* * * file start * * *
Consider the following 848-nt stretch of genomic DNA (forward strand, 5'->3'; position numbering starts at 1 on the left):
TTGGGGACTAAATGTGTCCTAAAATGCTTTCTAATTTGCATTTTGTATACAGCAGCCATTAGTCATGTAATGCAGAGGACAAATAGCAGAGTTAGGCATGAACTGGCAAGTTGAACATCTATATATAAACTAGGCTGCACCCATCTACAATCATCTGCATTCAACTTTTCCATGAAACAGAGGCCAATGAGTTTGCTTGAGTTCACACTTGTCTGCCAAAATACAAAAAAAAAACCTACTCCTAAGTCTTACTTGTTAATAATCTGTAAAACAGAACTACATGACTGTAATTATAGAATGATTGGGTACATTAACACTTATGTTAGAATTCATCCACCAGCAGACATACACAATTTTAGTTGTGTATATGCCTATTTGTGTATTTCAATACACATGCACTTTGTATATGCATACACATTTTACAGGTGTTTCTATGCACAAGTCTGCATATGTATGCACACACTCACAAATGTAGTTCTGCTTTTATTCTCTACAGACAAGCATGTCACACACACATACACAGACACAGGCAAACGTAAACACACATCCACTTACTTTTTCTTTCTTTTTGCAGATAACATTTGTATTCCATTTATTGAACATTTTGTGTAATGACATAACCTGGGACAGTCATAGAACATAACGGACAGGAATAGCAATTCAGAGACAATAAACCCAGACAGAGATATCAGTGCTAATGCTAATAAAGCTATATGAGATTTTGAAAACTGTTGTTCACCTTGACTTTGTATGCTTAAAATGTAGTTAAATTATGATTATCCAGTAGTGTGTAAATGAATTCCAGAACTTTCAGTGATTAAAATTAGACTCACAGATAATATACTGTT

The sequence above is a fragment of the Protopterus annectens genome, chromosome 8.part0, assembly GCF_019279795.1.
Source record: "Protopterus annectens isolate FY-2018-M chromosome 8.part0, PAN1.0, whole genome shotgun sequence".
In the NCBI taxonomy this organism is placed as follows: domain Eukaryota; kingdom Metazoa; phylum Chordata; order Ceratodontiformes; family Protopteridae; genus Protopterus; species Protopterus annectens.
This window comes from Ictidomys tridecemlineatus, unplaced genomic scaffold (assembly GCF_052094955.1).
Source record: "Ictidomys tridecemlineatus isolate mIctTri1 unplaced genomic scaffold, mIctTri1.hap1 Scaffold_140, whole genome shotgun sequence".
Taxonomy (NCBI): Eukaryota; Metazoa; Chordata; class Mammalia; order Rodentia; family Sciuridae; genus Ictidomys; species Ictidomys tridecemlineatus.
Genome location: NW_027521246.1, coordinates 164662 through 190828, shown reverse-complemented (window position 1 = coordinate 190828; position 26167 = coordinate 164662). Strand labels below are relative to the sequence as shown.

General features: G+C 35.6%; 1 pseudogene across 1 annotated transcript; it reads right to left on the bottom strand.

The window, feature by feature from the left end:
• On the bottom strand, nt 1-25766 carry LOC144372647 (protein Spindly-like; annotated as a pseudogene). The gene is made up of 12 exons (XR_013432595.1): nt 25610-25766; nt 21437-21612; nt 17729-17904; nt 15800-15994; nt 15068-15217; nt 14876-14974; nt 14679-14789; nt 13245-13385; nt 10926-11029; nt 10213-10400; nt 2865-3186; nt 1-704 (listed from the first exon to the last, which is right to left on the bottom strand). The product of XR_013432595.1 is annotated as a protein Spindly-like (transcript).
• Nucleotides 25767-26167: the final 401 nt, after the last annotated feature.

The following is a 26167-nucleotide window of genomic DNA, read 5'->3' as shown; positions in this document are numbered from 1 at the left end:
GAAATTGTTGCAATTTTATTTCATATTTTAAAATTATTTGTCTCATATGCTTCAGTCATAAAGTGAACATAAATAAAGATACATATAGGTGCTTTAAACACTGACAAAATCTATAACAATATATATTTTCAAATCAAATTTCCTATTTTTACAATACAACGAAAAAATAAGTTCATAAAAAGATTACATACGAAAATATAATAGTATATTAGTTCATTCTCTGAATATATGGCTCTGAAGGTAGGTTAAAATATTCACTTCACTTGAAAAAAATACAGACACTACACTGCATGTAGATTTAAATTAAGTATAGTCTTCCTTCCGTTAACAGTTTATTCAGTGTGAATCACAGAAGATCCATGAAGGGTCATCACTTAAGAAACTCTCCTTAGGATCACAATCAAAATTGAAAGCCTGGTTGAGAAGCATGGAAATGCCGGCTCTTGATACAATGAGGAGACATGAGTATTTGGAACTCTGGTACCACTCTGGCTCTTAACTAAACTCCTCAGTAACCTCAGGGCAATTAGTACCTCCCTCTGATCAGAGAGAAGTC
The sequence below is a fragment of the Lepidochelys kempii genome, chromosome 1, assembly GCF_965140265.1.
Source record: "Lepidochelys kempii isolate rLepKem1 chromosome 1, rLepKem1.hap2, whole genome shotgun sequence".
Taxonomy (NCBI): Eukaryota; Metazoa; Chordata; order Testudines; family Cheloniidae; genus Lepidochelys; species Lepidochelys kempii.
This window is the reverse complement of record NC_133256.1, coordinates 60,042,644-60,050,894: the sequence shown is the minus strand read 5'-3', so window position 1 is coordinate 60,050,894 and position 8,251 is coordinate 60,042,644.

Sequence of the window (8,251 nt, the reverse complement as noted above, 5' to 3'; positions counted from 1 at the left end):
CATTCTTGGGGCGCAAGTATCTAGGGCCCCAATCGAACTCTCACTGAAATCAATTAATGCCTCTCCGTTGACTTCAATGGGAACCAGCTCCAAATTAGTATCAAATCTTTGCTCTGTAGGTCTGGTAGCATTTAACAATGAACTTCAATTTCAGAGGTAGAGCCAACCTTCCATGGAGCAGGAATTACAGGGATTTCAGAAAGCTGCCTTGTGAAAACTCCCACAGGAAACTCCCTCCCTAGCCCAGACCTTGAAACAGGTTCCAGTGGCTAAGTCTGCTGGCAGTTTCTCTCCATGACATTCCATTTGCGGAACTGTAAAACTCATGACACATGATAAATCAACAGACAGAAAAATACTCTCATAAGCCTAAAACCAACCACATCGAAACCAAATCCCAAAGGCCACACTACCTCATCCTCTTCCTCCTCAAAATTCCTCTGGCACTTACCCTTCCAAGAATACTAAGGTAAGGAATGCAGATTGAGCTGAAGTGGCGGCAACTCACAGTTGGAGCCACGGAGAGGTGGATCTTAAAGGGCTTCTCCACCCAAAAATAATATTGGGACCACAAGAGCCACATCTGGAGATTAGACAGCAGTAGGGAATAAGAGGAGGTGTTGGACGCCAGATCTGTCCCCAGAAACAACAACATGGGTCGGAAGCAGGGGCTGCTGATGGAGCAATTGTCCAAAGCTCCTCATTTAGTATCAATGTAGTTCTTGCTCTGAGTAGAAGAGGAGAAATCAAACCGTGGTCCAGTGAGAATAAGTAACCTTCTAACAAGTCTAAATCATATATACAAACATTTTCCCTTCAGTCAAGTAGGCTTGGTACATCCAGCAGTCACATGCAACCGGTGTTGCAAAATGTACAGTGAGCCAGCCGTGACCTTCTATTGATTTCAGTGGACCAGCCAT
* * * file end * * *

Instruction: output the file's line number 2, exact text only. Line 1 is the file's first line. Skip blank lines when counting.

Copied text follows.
TTGGGGACTAAATGTGTCCTAAAATGCTTTCTAATTTGCATTTTGTATACAGCAGCCATTAGTCATGTAATGCAGAGGACAAATAGCAGAGTTAGGCATGAACTGGCAAGTTGAACATCTATATATAAACTAGGCTGCACCCATCTACAATCATCTGCATTCAACTTTTCCATGAAACAGAGGCCAATGAGTTTGCTTGAGTTCACACTTGTCTGCCAAAATACAAAAAAAAAACCTACTCCTAAGTCTTACTTGTTAATAATCTGTAAAACAGAACTACATGACTGTAATTATAGAATGATTGGGTACATTAACACTTATGTTAGAATTCATCCACCAGCAGACATACACAATTTTAGTTGTGTATATGCCTATTTGTGTATTTCAATACACATGCACTTTGTATATGCATACACATTTTACAGGTGTTTCTATGCACAAGTCTGCATATGTATGCACACACTCACAAATGTAGTTCTGCTTTTATTCTCTACAGACAAGCATGTCACACACACATACACAGACACAGGCAAACGTAAACACACATCCACTTACTTTTTCTTTCTTTTTGCAGATAACATTTGTATTCCATTTATTGAACATTTTGTGTAATGACATAACCTGGGACAGTCATAGAACATAACGGACAGGAATAGCAATTCAGAGACAATAAACCCAGACAGAGATATCAGTGCTAATGCTAATAAAGCTATATGAGATTTTGAAAACTGTTGTTCACCTTGACTTTGTATGCTTAAAATGTAGTTAAATTATGATTATCCAGTAGTGTGTAAATGAATTCCAGAACTTTCAGTGATTAAAATTAGACTCACAGATAATATACTGTT